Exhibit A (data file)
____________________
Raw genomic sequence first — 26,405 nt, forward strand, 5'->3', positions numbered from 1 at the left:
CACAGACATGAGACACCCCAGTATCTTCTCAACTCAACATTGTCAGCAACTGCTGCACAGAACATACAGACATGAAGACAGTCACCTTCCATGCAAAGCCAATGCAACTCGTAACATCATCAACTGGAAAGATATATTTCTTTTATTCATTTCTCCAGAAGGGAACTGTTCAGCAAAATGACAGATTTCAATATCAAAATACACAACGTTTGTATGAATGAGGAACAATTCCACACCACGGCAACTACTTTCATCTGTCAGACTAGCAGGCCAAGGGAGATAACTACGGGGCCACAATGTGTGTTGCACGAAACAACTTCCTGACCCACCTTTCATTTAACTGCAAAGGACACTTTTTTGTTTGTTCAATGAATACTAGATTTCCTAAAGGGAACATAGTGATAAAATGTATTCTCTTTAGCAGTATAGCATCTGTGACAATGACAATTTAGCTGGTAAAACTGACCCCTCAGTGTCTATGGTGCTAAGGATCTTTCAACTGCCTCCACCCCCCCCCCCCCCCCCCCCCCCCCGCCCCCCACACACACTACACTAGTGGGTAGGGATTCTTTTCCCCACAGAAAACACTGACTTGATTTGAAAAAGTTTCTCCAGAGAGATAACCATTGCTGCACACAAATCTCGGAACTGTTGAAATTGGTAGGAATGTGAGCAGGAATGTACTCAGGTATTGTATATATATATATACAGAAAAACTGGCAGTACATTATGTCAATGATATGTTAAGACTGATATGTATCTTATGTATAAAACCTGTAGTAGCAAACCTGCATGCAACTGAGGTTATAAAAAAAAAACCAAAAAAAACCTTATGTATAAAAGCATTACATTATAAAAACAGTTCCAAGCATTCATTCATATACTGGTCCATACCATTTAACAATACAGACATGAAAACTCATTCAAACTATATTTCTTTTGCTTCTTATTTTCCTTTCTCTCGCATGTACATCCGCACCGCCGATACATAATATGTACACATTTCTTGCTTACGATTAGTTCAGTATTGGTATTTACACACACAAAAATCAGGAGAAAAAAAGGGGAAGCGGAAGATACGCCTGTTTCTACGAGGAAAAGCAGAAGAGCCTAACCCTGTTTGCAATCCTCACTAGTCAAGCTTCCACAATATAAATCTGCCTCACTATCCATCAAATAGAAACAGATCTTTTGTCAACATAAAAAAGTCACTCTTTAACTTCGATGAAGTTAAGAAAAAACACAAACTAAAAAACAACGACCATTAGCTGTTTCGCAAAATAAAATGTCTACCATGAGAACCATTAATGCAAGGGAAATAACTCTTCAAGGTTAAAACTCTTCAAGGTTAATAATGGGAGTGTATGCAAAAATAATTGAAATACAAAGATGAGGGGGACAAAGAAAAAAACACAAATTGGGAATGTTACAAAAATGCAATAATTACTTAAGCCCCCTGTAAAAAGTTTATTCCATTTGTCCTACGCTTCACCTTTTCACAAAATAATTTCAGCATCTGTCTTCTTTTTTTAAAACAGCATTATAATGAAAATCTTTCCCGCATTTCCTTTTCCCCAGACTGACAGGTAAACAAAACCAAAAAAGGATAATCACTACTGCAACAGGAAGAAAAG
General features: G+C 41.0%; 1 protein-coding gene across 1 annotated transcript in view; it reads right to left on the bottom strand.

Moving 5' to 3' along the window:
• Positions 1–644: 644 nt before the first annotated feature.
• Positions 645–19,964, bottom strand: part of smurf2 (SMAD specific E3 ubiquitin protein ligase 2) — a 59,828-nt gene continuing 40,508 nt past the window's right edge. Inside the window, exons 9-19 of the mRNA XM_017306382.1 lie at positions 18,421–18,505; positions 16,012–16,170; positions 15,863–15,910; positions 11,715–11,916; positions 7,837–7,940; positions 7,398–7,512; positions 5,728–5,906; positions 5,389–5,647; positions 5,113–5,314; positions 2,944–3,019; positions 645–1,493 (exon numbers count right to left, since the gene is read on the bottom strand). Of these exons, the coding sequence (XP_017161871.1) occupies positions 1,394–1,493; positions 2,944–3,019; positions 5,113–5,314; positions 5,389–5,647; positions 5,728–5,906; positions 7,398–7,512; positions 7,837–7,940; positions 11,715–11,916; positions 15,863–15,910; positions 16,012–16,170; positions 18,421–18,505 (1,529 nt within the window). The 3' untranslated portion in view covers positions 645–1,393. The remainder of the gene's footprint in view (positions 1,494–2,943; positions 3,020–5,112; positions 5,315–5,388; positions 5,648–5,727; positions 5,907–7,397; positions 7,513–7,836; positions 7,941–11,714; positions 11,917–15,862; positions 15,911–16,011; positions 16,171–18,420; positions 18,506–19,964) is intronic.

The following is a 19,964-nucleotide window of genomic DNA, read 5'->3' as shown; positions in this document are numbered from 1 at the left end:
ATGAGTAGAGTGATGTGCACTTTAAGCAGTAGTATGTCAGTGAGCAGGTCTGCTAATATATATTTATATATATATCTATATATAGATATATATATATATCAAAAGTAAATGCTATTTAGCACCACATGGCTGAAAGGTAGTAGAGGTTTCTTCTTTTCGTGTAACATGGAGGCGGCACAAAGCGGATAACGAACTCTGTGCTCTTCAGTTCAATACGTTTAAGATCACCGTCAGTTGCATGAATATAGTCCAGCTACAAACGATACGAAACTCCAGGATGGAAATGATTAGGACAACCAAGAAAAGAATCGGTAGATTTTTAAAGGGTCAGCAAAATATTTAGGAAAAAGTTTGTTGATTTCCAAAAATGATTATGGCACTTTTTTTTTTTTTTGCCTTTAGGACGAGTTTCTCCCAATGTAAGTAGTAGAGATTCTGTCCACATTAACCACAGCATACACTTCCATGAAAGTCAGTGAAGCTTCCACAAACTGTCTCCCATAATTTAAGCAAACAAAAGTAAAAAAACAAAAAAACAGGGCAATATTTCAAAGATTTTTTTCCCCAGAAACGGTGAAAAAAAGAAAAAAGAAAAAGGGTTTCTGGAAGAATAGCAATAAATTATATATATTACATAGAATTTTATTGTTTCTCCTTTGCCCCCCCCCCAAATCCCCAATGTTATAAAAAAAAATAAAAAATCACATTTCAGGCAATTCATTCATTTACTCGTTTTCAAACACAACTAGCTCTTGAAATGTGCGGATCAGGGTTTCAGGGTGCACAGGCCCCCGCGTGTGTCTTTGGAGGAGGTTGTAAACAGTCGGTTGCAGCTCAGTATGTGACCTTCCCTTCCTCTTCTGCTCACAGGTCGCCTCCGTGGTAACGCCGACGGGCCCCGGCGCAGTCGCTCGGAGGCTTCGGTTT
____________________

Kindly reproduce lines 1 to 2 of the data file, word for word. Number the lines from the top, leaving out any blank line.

Raw genomic sequence first — 26,405 nt, forward strand, 5'->3', positions numbered from 1 at the left:
CACAGACATGAGACACCCCAGTATCTTCTCAACTCAACATTGTCAGCAACTGCTGCACAGAACATACAGACATGAAGACAGTCACCTTCCATGCAAAGCCAATGCAACTCGTAACATCATCAACTGGAAAGATATATTTCTTTTATTCATTTCTCCAGAAGGGAACTGTTCAGCAAAATGACAGATTTCAATATCAAAATACACAACGTTTGTATGAATGAGGAACAATTCCACACCACGGCAACTACTTTCATCTGTCAGACTAGCAGGCCAAGGGAGATAACTACGGGGCCACAATGTGTGTTGCACGAAACAACTTCCTGACCCACCTTTCATTTAACTGCAAAGGACACTTTTTTGTTTGTTCAATGAATACTAGATTTCCTAAAGGGAACATAGTGATAAAATGTATTCTCTTTAGCAGTATAGCATCTGTGACAATGACAATTTAGCTGGTAAAACTGACCCCTCAGTGTCTATGGTGCTAAGGATCTTTCAACTGCCTCCACCCCCCCCCCCCCCCCCCCCCCCCCGCCCCCCACACACACTACACTAGTGGGTAGGGATTCTTTTCCCCACAGAAAACACTGACTTGATTTGAAAAAGTTTCTCCAGAGAGATAACCATTGCTGCACACAAATCTCGGAACTGTTGAAATTGGTAGGAATGTGAGCAGGAATGTACTCAGGTATTGTATATATATATATACAGAAAAACTGGCAGTACATTATGTCAATGATATGTTAAGACTGATATGTATCTTATGTATAAAACCTGTAGTAGCAAACCTGCATGCAACTGAGGTTATAAAAAAAAAACCAAAAAAAACCTTATGTATAAAAGCATTACATTATAAAAACAGTTCCAAGCATTCATTCATATACTGGTCCATACCATTTAACAATACAGACATGAAAACTCATTCAAACTATATTTCTTTTGCTTCTTATTTTCCTTTCTCTCGCATGTACATCCGCACCGCCGATACATAATATGTACACATTTCTTGCTTACGATTAGTTCAGTATTGGTATTTACACACACAAAAATCAGGAGAAAAAAAGGGGAAGCGGAAGATACGCCTGTTTCTACGAGGAAAAGCAGAAGAGCCTAACCCTGTTTGCAATCCTCACTAGTCAAGCTTCCACAATATAAATCTGCCTCACTATCCATCAAATAGAAACAGATCTTTTGTCAACATAAAAAAGTCACTCTTTAACTTCGATGAAGTTAAGAAAAAACACAAACTAAAAAACAACGACCATTAGCTGTTTCGCAAAATAAAATGTCTACCATGAGAACCATTAATGCAAGGGAAATAACTCTTCAAGGTTAAAACTCTTCAAGGTTAATAATGGGAGTGTATGCAAAAATAATTGAAATACAAAGATGAGGGGGACAAAGAAAAAAACACAAATTGGGAATGTTACAAAAATGCAATAATTACTTAAGCCCCCTGTAAAAAGTTTATTCCATTTGTCCTACGCTTCACCTTTTCACAAAATAATTTCAGCATCTGTCTTCTTTTTTTAAAACAGCATTATAATGAAAATCTTTCCCGCATTTCCTTTTCCCCAGACTGACAGGTAAACAAAACCAAAAAAGGATAATCACTACTGCAACAGGAAGAAAAG